Home   Bury St Edmunds   News   Article

Subscribe Now

The Land Girls and Horses of Suffolk documentary is filmmaker Holly Brega's tribute to grandmother she never knew



More news, no ads

LEARN MORE


Film-maker Holly Brega was helping to care for her cancer-stricken father when she first saw a picture of her grandmother in a uniform she had never seen before.

Her dad, Bill, was sorting through old family photos when he came across the faded image of his mum dressed for her wartime work in the Women’s Land Army.

Holly was intrigued, and the photograph of the grandma who died long before she was born led her on an emotional journey to tell the story of Suffolk’s land girls in film.

Holly Brega in Land Girl uniform
Holly Brega in Land Girl uniform

During World War Two more than 200,000 young women headed for Britain’s farms where they took on often back-breaking work to keep the nation fed while the men went to fight.

For town and city girls confronted for the first time with mud, manure and unpredictable livestock it could be a rude awakening.

Holly talked to one of the few surviving former land girls, and widened her research to include the majestic Suffolk Punch horses that were still crucial to farming in the early 1940s.

Nicky Reynolds and Holly Brega with some of Nicky's collection of Land Girl items including uniforms
Nicky Reynolds and Holly Brega with some of Nicky's collection of Land Girl items including uniforms

Her documentary The Land Girls and Horses of Suffolk, which she self-financed, was launched at Suffolk Archives’ headquarters in Ipswich and can be seen in Bury St Edmunds later this month. She plans to put it online later.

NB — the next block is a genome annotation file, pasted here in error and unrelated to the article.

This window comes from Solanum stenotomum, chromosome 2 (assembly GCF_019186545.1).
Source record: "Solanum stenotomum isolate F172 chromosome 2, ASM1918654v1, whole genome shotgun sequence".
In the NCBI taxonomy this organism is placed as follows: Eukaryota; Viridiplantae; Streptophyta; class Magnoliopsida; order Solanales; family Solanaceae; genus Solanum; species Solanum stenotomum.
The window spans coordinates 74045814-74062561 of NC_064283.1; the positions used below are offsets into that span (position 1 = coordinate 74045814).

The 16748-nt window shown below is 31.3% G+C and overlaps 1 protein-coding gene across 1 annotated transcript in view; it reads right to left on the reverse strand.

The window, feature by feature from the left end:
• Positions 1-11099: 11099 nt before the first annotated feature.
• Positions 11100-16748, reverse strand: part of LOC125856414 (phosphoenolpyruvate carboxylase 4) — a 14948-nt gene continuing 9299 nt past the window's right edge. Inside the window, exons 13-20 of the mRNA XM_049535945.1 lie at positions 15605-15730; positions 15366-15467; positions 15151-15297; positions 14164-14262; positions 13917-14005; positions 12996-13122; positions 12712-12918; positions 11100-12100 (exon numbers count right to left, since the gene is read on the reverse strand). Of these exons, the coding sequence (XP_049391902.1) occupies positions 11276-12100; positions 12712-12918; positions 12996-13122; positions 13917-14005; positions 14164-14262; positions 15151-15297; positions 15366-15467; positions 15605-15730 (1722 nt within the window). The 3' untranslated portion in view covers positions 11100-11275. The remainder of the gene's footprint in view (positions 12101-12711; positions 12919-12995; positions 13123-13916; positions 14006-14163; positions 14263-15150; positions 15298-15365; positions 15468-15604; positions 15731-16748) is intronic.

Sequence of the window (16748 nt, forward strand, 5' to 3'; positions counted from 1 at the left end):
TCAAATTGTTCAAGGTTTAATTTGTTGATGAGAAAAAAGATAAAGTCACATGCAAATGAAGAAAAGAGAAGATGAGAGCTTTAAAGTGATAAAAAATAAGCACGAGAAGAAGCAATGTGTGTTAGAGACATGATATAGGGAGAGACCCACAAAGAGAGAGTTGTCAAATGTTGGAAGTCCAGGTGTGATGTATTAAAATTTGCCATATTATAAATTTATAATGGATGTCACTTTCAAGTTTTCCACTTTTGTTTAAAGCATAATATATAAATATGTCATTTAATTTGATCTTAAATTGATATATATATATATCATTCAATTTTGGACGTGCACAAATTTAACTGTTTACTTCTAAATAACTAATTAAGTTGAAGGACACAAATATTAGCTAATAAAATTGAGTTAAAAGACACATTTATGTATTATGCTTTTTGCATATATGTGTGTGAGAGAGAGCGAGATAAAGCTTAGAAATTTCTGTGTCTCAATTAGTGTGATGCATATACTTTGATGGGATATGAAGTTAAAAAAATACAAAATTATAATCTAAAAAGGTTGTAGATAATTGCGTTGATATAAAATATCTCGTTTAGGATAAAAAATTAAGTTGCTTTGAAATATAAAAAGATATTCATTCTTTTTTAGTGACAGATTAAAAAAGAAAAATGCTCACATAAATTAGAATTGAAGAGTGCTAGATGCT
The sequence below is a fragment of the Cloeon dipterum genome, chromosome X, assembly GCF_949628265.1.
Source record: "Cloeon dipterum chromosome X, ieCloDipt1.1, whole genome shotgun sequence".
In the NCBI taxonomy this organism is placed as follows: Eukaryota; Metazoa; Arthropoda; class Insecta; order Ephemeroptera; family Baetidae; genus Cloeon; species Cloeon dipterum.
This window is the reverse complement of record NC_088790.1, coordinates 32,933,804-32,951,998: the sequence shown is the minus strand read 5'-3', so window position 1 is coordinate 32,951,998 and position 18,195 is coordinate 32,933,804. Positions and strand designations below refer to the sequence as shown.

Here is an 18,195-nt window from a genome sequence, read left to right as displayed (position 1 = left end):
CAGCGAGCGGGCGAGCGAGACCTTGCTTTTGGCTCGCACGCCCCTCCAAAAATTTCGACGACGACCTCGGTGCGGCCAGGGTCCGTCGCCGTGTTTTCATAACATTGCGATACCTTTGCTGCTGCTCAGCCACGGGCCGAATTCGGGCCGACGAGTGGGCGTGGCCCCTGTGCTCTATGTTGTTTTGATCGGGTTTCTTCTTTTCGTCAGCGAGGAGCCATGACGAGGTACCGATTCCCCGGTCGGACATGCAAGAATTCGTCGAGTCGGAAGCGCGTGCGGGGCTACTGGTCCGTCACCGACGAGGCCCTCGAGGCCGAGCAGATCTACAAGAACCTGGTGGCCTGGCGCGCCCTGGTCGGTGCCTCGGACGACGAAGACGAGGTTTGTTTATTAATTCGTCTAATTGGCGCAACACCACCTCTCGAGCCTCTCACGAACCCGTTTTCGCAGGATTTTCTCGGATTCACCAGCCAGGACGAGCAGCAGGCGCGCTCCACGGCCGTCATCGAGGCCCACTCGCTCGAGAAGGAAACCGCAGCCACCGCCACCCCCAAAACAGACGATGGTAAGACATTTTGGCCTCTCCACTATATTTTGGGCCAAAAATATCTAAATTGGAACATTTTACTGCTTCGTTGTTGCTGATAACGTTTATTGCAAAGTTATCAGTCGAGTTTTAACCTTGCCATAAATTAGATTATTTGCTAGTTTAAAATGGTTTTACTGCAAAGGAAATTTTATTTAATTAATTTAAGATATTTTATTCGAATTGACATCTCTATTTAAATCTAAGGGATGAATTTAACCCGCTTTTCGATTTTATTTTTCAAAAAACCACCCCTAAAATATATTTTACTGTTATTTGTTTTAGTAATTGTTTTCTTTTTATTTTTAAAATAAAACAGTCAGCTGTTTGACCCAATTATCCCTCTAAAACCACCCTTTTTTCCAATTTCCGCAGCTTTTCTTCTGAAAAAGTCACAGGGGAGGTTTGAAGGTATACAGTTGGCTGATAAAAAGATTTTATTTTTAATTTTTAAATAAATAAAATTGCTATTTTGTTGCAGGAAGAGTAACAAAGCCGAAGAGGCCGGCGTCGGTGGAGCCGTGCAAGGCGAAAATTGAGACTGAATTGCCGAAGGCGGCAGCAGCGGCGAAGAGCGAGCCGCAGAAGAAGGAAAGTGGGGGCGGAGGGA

The response overwhelmed her. “I’m really happy that everyone enjoyed the documentary. I wasn’t expecting people to laugh and to cry,” she said.

“My dad died in May 2020. Me, mum, and my partner Mike looked after him, and we found he had a lot of old photos.

“He was able to look through them because he could do that from bed,” said Holly, whose career includes TV work on Britain’s Best Walks with presenter Julia Bradbury..

Daphne Cross in land girl uniform
Daphne Cross in land girl uniform

“His mother Daphne had died when he was 12. We saw a picture of her in a uniform, and I didn’t even know what the Land Army was.

“I’d never heard of it before, and my story-telling brain started going round and round ... what is this?

“I found out my grandma worked on a farm and with horses and cows. I felt connected to her by doing this project.

“I guess in a way it is a kind of therapy to help me deal with my dad’s death. It’s a tribute to him, and his mum.”

Holly Brega in Land Girl uniform
Holly Brega in Land Girl uniform

Holly’s grandma, Daphne Cross, was born in Walberswick where her parents Sonny and Violet ran a dairy.

Her younger sister Christine – known as Tommy – helped to paint a picture of their early lives together including a narrow escape when a bomb hit their house.

“My great-auntie shared stories about what it was like to live in the village during the war, and the work Daphne did as a land girl,” said Holly.

Tragedy hit the family when a third sister died at only 10 days old, followed in 1936 by the death of their mother, Violet. An aunt helped to care for the children, and Sonny remarried just before the war.

Tommy remembers her step-mother Ivy, Daphne, and herself at home when the house was hit by a bomb. Coastguard Sonny saw it happen from the beach and ran back not knowing if they were alive or dead.

Daphne’s escape was the luckiest because she always refused to sleep downstairs in the safety of the cellar and was in her bedroom when the house was struck.

She joined the Land Army when she was about 17 and helped on local farms where the work included getting the cows into the yard, washing udders, and milking.

Daphne married her husband, Victor Brega, in 1948, She ran a riding school and continued to do so when they moved to the Bury area in the 1950s.

Holly also spoke to former land girl Iris Bird, 93, from Rougham. “Iris is one of the youngest ex-land girls. She was only 17 when she signed up,” she said.

Iris Bird, former land girl
Iris Bird, former land girl